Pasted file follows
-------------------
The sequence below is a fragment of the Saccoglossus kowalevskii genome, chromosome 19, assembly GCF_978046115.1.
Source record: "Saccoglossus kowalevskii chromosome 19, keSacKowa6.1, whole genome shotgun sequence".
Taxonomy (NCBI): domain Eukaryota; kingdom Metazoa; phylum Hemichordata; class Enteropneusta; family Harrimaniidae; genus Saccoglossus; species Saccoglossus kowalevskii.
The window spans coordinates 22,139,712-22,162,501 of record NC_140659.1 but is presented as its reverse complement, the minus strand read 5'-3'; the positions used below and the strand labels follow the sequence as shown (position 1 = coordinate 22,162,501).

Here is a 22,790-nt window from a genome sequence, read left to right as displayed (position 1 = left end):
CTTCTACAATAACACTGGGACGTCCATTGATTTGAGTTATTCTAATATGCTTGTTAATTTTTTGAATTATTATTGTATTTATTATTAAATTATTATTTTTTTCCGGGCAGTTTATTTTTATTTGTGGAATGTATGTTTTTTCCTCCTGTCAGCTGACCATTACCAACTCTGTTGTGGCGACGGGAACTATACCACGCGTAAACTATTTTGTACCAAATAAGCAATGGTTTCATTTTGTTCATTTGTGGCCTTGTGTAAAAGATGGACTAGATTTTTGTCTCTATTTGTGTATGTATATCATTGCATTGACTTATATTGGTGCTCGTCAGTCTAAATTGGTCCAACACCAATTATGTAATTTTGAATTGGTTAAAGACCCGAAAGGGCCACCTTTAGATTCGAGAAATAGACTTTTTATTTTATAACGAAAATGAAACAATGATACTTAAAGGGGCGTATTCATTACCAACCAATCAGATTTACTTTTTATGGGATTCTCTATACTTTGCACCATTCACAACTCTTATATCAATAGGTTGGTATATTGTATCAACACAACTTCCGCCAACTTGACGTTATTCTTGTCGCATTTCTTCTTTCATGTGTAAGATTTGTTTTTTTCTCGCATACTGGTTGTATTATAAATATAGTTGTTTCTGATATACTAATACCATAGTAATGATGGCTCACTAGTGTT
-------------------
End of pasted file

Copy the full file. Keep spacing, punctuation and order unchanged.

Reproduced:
The sequence below is a fragment of the Saccoglossus kowalevskii genome, chromosome 19, assembly GCF_978046115.1.
Source record: "Saccoglossus kowalevskii chromosome 19, keSacKowa6.1, whole genome shotgun sequence".
Taxonomy (NCBI): domain Eukaryota; kingdom Metazoa; phylum Hemichordata; class Enteropneusta; family Harrimaniidae; genus Saccoglossus; species Saccoglossus kowalevskii.
The window spans coordinates 22,139,712-22,162,501 of record NC_140659.1 but is presented as its reverse complement, the minus strand read 5'-3'; the positions used below and the strand labels follow the sequence as shown (position 1 = coordinate 22,162,501).

Here is a 22,790-nt window from a genome sequence, read left to right as displayed (position 1 = left end):
CTTCTACAATAACACTGGGACGTCCATTGATTTGAGTTATTCTAATATGCTTGTTAATTTTTTGAATTATTATTGTATTTATTATTAAATTATTATTTTTTTCCGGGCAGTTTATTTTTATTTGTGGAATGTATGTTTTTTCCTCCTGTCAGCTGACCATTACCAACTCTGTTGTGGCGACGGGAACTATACCACGCGTAAACTATTTTGTACCAAATAAGCAATGGTTTCATTTTGTTCATTTGTGGCCTTGTGTAAAAGATGGACTAGATTTTTGTCTCTATTTGTGTATGTATATCATTGCATTGACTTATATTGGTGCTCGTCAGTCTAAATTGGTCCAACACCAATTATGTAATTTTGAATTGGTTAAAGACCCGAAAGGGCCACCTTTAGATTCGAGAAATAGACTTTTTATTTTATAACGAAAATGAAACAATGATACTTAAAGGGGCGTATTCATTACCAACCAATCAGATTTACTTTTTATGGGATTCTCTATACTTTGCACCATTCACAACTCTTATATCAATAGGTTGGTATATTGTATCAACACAACTTCCGCCAACTTGACGTTATTCTTGTCGCATTTCTTCTTTCATGTGTAAGATTTGTTTTTTTCTCGCATACTGGTTGTATTATAAATATAGTTGTTTCTGATATACTAATACCATAGTAATGATGGCTCACTAGTGTT